I spoke well of Home Depot (HD) and the home building sector about two years ago, as what I viewed as the Trump bull market was young. At the time, the builders Toll Brothers (TOL) and D.R. Horton (DHI) were around $29 and HD was around $140. As the home builder sector (ITB) has faded - to my loss of prior profits - I traded out of the builders. But I have kept my HD and plan to do so for years. Here's one big picture reason, via an analogy.
Our family was once taken on a day trip out of London by a guide with a Mercedes. We visited Little Gidding, by a historic small country church, where a gift shop and house had been built with American money. An elderly married couple tended the property. Jeremy, our guide, charmed the old lady into serving tea and small cakes she had baked on the outside patio, overlooking a bucolic English countryside scene of farms, fences, hills, great-smelling air, and so on. Jeremy leaned back, fully content, and exclaimed: "This is England."
In response, 18 years later, I will say about Home Depot: this is America.
Gizmos, even world-changing ones such as the iPhone, come and go, but houses (and condos, apartments, etc.) always remain. And they get old and need renovation and, often, expansion, and HD is the #1 source for help with that sort of thing.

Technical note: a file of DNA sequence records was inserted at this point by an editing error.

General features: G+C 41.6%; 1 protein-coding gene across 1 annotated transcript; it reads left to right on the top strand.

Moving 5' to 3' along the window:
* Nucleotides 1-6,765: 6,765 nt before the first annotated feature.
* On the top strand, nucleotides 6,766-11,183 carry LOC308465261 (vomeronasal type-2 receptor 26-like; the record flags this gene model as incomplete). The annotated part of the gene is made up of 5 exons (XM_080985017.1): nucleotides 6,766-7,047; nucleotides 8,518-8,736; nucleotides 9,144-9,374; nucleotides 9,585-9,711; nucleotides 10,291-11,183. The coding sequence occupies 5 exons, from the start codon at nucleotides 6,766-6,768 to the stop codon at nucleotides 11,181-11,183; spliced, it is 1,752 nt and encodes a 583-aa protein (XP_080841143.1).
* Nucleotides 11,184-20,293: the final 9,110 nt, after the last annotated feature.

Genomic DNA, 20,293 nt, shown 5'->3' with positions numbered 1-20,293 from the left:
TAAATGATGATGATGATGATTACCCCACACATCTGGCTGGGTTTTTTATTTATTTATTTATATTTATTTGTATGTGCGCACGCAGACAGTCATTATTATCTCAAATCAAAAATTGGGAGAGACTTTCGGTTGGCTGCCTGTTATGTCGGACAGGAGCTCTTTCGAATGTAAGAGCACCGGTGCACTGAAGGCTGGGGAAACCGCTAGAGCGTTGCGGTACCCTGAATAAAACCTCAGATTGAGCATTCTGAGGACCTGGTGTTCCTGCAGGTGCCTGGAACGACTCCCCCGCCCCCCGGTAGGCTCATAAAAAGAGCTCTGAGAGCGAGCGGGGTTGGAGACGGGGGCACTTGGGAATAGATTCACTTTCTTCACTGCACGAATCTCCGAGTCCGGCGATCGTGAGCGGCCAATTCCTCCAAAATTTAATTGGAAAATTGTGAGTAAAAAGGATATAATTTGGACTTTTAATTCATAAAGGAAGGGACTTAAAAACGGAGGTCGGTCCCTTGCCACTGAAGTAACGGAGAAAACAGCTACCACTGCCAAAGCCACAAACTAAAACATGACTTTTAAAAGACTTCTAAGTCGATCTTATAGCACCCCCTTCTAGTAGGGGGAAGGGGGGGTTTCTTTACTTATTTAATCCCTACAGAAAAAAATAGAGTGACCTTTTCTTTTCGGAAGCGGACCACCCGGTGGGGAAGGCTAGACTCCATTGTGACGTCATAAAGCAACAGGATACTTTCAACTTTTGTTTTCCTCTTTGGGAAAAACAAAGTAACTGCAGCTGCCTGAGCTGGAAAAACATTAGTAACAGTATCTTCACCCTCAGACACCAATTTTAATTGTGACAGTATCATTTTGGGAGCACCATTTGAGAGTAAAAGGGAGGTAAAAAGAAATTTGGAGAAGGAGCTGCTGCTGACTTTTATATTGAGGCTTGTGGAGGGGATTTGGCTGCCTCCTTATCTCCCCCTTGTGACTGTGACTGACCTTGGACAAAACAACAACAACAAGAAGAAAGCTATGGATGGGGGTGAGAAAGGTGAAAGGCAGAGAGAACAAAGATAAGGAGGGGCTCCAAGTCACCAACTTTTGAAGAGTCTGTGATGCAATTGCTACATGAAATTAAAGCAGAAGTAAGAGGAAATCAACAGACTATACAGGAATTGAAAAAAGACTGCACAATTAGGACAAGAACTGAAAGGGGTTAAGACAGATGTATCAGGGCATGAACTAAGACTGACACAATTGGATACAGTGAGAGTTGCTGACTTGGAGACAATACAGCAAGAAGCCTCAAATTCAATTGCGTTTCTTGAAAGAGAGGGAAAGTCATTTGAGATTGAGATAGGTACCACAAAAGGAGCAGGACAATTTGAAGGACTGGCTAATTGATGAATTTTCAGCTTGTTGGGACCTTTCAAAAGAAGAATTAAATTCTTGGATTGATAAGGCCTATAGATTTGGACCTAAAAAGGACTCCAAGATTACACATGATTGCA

There's another reason I think this way. It also goes back to Jeremy, who got around town and the sticks with help from an oversized book that showed detailed street maps of everywhere... metro London of the 1950s. He explained that England never changed (by 2018 it finally has). America, he went on to say, was in contrast always building and rebuilding, always expanding or trying to do so, always changing roadways, etc. So our street maps always needed updating.
That's the related reason I think of HD as a foundational stock for a US-based investor. I believe it has managed to achieve a share of mind that is special in a country where growth and regrowth are essential parts of our mindset.